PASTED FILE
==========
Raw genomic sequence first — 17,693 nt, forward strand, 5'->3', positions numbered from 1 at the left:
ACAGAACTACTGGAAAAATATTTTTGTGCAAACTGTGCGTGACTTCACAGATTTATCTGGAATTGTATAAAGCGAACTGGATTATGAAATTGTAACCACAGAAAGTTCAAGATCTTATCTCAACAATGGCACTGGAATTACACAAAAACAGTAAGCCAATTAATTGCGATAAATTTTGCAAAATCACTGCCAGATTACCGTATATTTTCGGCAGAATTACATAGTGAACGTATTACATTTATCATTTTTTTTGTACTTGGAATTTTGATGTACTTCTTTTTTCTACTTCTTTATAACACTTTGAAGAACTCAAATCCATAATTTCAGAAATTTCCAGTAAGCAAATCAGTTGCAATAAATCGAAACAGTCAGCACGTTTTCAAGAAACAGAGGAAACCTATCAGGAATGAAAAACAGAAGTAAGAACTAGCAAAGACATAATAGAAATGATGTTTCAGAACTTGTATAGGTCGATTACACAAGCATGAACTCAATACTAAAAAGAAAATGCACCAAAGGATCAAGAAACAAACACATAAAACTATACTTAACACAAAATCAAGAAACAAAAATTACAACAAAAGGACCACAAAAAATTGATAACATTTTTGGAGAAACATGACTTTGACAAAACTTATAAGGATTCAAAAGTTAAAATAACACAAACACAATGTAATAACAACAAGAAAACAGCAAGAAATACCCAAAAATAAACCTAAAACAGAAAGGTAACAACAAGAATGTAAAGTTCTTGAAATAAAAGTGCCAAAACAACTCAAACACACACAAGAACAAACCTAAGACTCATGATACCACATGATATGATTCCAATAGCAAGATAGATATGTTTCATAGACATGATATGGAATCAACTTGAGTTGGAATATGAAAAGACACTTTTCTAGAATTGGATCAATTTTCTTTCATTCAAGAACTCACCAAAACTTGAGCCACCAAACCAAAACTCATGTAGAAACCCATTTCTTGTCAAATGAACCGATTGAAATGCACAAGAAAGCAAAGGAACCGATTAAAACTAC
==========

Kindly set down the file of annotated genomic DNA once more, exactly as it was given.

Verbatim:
Raw genomic sequence first — 17,693 nt, forward strand, 5'->3', positions numbered from 1 at the left:
ACAGAACTACTGGAAAAATATTTTTGTGCAAACTGTGCGTGACTTCACAGATTTATCTGGAATTGTATAAAGCGAACTGGATTATGAAATTGTAACCACAGAAAGTTCAAGATCTTATCTCAACAATGGCACTGGAATTACACAAAAACAGTAAGCCAATTAATTGCGATAAATTTTGCAAAATCACTGCCAGATTACCGTATATTTTCGGCAGAATTACATAGTGAACGTATTACATTTATCATTTTTTTTGTACTTGGAATTTTGATGTACTTCTTTTTTCTACTTCTTTATAACACTTTGAAGAACTCAAATCCATAATTTCAGAAATTTCCAGTAAGCAAATCAGTTGCAATAAATCGAAACAGTCAGCACGTTTTCAAGAAACAGAGGAAACCTATCAGGAATGAAAAACAGAAGTAAGAACTAGCAAAGACATAATAGAAATGATGTTTCAGAACTTGTATAGGTCGATTACACAAGCATGAACTCAATACTAAAAAGAAAATGCACCAAAGGATCAAGAAACAAACACATAAAACTATACTTAACACAAAATCAAGAAACAAAAATTACAACAAAAGGACCACAAAAAATTGATAACATTTTTGGAGAAACATGACTTTGACAAAACTTATAAGGATTCAAAAGTTAAAATAACACAAACACAATGTAATAACAACAAGAAAACAGCAAGAAATACCCAAAAATAAACCTAAAACAGAAAGGTAACAACAAGAATGTAAAGTTCTTGAAATAAAAGTGCCAAAACAACTCAAACACACACAAGAACAAACCTAAGACTCATGATACCACATGATATGATTCCAATAGCAAGATAGATATGTTTCATAGACATGATATGGAATCAACTTGAGTTGGAATATGAAAAGACACTTTTCTAGAATTGGATCAATTTTCTTTCATTCAAGAACTCACCAAAACTTGAGCCACCAAACCAAAACTCATGTAGAAACCCATTTCTTGTCAAATGAACCGATTGAAATGCACAAGAAAGCAAAGGAACCGATTAAAACTAC